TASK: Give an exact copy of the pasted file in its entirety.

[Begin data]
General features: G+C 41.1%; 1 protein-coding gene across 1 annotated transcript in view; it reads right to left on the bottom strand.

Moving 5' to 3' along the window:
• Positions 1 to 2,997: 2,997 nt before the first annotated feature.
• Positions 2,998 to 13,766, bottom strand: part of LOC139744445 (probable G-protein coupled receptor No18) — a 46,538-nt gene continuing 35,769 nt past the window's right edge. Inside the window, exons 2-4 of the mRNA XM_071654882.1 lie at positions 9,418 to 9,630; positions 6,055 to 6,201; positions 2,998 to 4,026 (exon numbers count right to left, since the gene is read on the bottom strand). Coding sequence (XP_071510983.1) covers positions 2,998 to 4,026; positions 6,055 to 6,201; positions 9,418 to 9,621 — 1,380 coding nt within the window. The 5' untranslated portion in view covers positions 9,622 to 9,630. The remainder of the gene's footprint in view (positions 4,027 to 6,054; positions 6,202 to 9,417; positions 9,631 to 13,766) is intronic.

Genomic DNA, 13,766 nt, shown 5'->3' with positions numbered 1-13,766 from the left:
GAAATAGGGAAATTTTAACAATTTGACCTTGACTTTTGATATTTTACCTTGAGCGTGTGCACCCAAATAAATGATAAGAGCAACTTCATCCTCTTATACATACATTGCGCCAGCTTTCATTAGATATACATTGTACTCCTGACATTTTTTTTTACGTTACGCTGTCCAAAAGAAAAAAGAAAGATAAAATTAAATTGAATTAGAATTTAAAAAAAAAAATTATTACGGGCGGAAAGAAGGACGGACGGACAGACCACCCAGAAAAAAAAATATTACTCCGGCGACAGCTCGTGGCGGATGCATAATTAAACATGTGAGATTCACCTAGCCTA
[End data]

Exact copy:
General features: G+C 41.1%; 1 protein-coding gene across 1 annotated transcript in view; it reads right to left on the bottom strand.

Moving 5' to 3' along the window:
• Positions 1 to 2,997: 2,997 nt before the first annotated feature.
• Positions 2,998 to 13,766, bottom strand: part of LOC139744445 (probable G-protein coupled receptor No18) — a 46,538-nt gene continuing 35,769 nt past the window's right edge. Inside the window, exons 2-4 of the mRNA XM_071654882.1 lie at positions 9,418 to 9,630; positions 6,055 to 6,201; positions 2,998 to 4,026 (exon numbers count right to left, since the gene is read on the bottom strand). Coding sequence (XP_071510983.1) covers positions 2,998 to 4,026; positions 6,055 to 6,201; positions 9,418 to 9,621 — 1,380 coding nt within the window. The 5' untranslated portion in view covers positions 9,622 to 9,630. The remainder of the gene's footprint in view (positions 4,027 to 6,054; positions 6,202 to 9,417; positions 9,631 to 13,766) is intronic.

Genomic DNA, 13,766 nt, shown 5'->3' with positions numbered 1-13,766 from the left:
GAAATAGGGAAATTTTAACAATTTGACCTTGACTTTTGATATTTTACCTTGAGCGTGTGCACCCAAATAAATGATAAGAGCAACTTCATCCTCTTATACATACATTGCGCCAGCTTTCATTAGATATACATTGTACTCCTGACATTTTTTTTTACGTTACGCTGTCCAAAAGAAAAAAGAAAGATAAAATTAAATTGAATTAGAATTTAAAAAAAAAAATTATTACGGGCGGAAAGAAGGACGGACGGACAGACCACCCAGAAAAAAAAATATTACTCCGGCGACAGCTCGTGGCGGATGCATAATTAAACATGTGAGATTCACCTAGCCTA